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Tobacco Lorillard achieved a dramatic increase in both revenues and earn- ings during 1976. All major brands closed the year with growing shares of market over the previous year. Lorillard's performance and increased profitability reflect its successful participation as a leader in the continuing industry trend toward low tar cigarette brands. Kent Golden Lights is now one of America's fastest growing brands. Introduced nationally in early 1976, Kent Golden Lights enabled Lorillard to significantly enhance its share of the cigarette market. As a result, sales of the total Kent franchise increased substantially over 1975 levels. In an effort to further penetrate the low tar market, Lorillard repositioned its True brand-reducing its tar content to 5 milli- grams. This move resulted in broad market acceptance and important sales increases. In addition, Lorillard's Newport brand registered another year of continued growth. Overall, Lorillard results substantially exceeded original operating plans and market share projections. The results also reflect price increases instituted in late 1975 and 1976 and somewhat less significant increases in leaf tobacco costs. Aside from the successful marketing of True 5's and Kent Golden Lights, Lorillard has improved nearly all aspects of its operations. Refined planning activities, improved operational control and more rapid mobilization against goals are reflective of a more efficient and competitive organization. Measurement of manpower utilization led to a programmed expan- sion of the sales force and increased frequency of retail coverage in 1976. This program will be accellerated in 1977. Lorillard's 1976 sales momentum continued into the first quarter of 1977. The primary objectives for the current year are to increase domestic cigarette sales, improve profit margins and enhance market share.
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Lines of Business Loews Corporation, primarily through its subsidiaries, is engaged in insurance (property, casualty and life), the production and sale of cigarettes and other tobacco products, the operation of hotels, the exhibition of motion pictures, residential real estate development and related projects, financial services and asset management. The following table sets forth for the periods indicated the major sources from which the Company's consolidated revenues and earnings were derived before interest expense, income taxes, minority interest, extraordinary items and accounting changes. 1$ TIMN 446980
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Hotels In 1976, the Loews Hotel Division enjoyed one of the most profit- able periods in its history. Today the Loews Hotel Division consists of 13 hotels and motor hotels representing an unusually diversified group of luxury, resort and business facilities. The Division operates four hotels and two motor hotels in New York City and hotels in Washington, D.C., London, Ehgland, and Quebec City and Montreal, Canada. In addi- tion, resort hotels are located in Monte Carlo, Monaco; Paradise Island, Nassau, The Bahamas; and Santo Domingo, Dominican Republic. During 1976, Loews opened two new and exciting hotels: The Loews La Cite in Montreal, Canada; and the Loews Dominicana in Santo Domingo, Dominican Republic. The Loews Monte Carlo, which opened in 1975, continued to generate extremely gratifying financial results during its first full year of operation. The Division's success can be attributed in a major part to Loews' continued reputation for providing quality service and consistent attention to the particular needs of its guests. In 1976, Loews' reservation service, L.R.I., Inc., performed well. The L.R.I. reservation network supports the Loews Hotel Division through 17 reservation offices in the United States and abroad, and also represents over 100 other hotels worldwide. A fully computer- ized reservation system, presently in the process of installation in all domestic and Canadian offices, will provide L.R.I. with vastly increased capability and growth potential. In 1977, the Loews Hotel Division will continue to actively pursue hotel opportunities in prime markets located in major cities and resort areas of the world. 10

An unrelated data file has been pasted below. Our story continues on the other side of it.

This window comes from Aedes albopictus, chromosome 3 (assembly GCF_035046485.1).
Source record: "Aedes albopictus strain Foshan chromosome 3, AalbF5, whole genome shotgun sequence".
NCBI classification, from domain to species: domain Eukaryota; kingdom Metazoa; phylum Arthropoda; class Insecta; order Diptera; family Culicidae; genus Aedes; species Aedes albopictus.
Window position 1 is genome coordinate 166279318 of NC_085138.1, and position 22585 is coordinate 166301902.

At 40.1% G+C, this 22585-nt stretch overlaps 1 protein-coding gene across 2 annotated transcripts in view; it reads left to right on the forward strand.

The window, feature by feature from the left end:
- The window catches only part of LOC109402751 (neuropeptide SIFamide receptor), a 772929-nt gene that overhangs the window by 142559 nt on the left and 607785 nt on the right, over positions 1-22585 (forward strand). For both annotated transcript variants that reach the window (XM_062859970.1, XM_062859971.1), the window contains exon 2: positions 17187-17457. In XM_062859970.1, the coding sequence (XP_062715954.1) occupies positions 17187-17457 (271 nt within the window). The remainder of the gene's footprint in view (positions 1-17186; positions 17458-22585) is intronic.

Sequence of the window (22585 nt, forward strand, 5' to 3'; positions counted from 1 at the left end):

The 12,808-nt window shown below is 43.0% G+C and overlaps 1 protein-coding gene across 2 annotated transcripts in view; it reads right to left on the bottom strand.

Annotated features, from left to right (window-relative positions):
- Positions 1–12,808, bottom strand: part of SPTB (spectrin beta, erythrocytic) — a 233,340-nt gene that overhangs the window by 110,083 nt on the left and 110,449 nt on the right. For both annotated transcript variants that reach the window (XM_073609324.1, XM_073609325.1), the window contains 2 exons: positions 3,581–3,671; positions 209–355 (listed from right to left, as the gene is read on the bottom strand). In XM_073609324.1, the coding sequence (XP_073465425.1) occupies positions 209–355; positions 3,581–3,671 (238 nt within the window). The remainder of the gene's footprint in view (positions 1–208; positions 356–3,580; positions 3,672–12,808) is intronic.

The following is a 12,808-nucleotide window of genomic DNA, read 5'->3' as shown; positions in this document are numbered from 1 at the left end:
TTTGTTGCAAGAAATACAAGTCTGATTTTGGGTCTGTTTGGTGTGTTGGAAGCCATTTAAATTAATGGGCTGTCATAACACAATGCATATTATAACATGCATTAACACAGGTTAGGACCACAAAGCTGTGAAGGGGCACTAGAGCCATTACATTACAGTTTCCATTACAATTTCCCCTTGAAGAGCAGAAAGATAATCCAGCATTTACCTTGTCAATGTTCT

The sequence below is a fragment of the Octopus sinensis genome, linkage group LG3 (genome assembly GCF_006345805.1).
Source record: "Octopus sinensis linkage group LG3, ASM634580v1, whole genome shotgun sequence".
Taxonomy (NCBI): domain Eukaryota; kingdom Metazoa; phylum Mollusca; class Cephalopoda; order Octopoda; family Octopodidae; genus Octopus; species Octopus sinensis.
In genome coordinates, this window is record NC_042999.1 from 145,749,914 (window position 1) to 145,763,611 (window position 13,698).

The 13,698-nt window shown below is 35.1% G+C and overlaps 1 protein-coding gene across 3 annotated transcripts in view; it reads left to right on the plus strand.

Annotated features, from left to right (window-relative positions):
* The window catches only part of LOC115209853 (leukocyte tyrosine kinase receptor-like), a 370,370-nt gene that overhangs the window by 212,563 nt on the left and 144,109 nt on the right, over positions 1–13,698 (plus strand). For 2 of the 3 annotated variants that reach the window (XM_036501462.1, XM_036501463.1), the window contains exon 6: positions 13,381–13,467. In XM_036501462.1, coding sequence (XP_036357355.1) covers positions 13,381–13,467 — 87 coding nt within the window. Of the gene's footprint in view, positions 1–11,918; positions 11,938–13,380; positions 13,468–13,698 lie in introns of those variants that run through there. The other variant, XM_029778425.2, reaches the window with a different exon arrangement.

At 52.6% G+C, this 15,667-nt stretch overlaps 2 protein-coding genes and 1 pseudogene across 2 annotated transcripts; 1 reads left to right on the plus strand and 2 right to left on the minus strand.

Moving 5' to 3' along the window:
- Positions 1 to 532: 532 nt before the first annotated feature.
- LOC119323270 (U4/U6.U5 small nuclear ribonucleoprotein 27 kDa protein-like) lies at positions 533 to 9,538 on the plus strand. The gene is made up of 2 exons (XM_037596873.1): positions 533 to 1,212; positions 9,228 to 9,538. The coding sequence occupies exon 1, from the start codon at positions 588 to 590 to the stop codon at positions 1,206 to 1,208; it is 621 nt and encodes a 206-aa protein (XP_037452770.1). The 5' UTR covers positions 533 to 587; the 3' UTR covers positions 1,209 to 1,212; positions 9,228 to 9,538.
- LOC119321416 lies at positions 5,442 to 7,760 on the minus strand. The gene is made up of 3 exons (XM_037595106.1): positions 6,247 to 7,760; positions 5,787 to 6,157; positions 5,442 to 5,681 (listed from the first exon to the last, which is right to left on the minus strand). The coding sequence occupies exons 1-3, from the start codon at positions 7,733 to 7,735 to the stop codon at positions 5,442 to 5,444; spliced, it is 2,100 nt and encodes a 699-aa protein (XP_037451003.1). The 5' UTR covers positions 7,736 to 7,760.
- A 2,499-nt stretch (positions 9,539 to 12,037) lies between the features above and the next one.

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I i Theatres Today, the Loews Theatre Division operates 114 screens in 69 facilities throughout the United States. The facilities vary in size and include suburban as well as deluxe showcase theatres. The Division exhibits feature motion pictures primarily on a first-run basis appealing to a general audience of all age groups. The Division strives to base selection of films on community preference. During 1976, a new three screen complex in Inverarry, Florida, and a new quad cinema in Harmon Cove, New Jersey, were opened. Five existing theatres were multiplexed, creating two or more screens at existing locations-two in Brooklyn and two in the Bronx, New York City, and one in New Rochelle, New York. Last year was a particularly difficult period for the entire motion picture industry, as studios released fewer quality films geared to popular tastes. While earnings did not meet the very satisfactory levels of the prior year, management's response to conditions in the industry reflected its ability to meet and capitalize on ever-changing circumstances. In 1977, the Loews Theatre Division will continue its ongoing pro- gram of multiplexing existing facilities in order to realize economies of scale while responding to the demand for more varied forms of motion picture entertainment. At the same time, the Divi- sion will continue to assess the long-term potential of existing theatres in all areas while planning for selective growth in commu- nities in which the Division is established. The Loews Theatre Division's primary objectives will be to consoli- date its operations in order to position itself to meet present trends in the industry and increase profitability through further control of operating expenses as well as programmed growth. 12